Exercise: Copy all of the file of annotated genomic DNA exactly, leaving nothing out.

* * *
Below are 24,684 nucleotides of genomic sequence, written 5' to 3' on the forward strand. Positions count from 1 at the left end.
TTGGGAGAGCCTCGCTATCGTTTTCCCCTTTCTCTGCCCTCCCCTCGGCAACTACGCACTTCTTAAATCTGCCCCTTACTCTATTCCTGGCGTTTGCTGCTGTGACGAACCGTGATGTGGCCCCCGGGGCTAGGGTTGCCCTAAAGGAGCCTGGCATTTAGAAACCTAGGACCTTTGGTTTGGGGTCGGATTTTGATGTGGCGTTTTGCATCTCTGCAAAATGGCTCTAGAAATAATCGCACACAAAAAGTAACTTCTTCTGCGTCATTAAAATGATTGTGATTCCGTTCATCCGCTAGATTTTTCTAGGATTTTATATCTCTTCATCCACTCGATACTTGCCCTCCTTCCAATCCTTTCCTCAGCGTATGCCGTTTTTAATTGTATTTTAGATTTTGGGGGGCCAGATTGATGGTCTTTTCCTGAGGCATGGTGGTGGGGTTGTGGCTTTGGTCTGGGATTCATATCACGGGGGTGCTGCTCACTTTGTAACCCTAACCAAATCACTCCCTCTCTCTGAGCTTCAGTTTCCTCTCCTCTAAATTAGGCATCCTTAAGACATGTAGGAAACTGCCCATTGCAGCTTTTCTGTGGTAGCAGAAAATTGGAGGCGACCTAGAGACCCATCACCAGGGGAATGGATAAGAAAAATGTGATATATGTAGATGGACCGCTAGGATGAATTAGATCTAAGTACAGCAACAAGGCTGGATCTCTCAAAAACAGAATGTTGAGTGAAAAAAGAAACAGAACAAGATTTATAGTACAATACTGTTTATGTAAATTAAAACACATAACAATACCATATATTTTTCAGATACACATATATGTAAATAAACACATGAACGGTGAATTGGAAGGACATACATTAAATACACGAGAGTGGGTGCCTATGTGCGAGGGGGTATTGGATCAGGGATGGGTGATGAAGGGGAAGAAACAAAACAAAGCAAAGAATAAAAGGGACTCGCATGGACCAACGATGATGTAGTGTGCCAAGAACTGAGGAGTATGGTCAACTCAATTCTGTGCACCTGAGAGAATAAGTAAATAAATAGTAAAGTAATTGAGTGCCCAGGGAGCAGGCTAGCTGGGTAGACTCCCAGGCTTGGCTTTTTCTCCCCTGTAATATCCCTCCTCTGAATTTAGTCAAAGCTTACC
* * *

Below are 24,684 nucleotides of genomic sequence, written 5' to 3' on the forward strand. Positions count from 1 at the left end.
TTGGGAGAGCCTCGCTATCGTTTTCCCCTTTCTCTGCCCTCCCCTCGGCAACTACGCACTTCTTAAATCTGCCCCTTACTCTATTCCTGGCGTTTGCTGCTGTGACGAACCGTGATGTGGCCCCCGGGGCTAGGGTTGCCCTAAAGGAGCCTGGCATTTAGAAACCTAGGACCTTTGGTTTGGGGTCGGATTTTGATGTGGCGTTTTGCATCTCTGCAAAATGGCTCTAGAAATAATCGCACACAAAAAGTAACTTCTTCTGCGTCATTAAAATGATTGTGATTCCGTTCATCCGCTAGATTTTTCTAGGATTTTATATCTCTTCATCCACTCGATACTTGCCCTCCTTCCAATCCTTTCCTCAGCGTATGCCGTTTTTAATTGTATTTTAGATTTTGGGGGGCCAGATTGATGGTCTTTTCCTGAGGCATGGTGGTGGGGTTGTGGCTTTGGTCTGGGATTCATATCACGGGGGTGCTGCTCACTTTGTAACCCTAACCAAATCACTCCCTCTCTCTGAGCTTCAGTTTCCTCTCCTCTAAATTAGGCATCCTTAAGACATGTAGGAAACTGCCCATTGCAGCTTTTCTGTGGTAGCAGAAAATTGGAGGCGACCTAGAGACCCATCACCAGGGGAATGGATAAGAAAAATGTGATATATGTAGATGGACCGCTAGGATGAATTAGATCTAAGTACAGCAACAAGGCTGGATCTCTCAAAAACAGAATGTTGAGTGAAAAAAGAAACAGAACAAGATTTATAGTACAATACTGTTTATGTAAATTAAAACACATAACAATACCATATATTTTTCAGATACACATATATGTAAATAAACACATGAACGGTGAATTGGAAGGACATACATTAAATACACGAGAGTGGGTGCCTATGTGCGAGGGGGTATTGGATCAGGGATGGGTGATGAAGGGGAAGAAACAAAACAAAGCAAAGAATAAAAGGGACTCGCATGGACCAACGATGATGTAGTGTGCCAAGAACTGAGGAGTATGGTCAACTCAATTCTGTGCACCTGAGAGAATAAGTAAATAAATAGTAAAGTAATTGAGTGCCCAGGGAGCAGGCTAGCTGGGTAGACTCCCAGGCTTGGCTTTTTCTCCCCTGTAATATCCCTCCTCTGAATTTAGTCAAAGCTTACC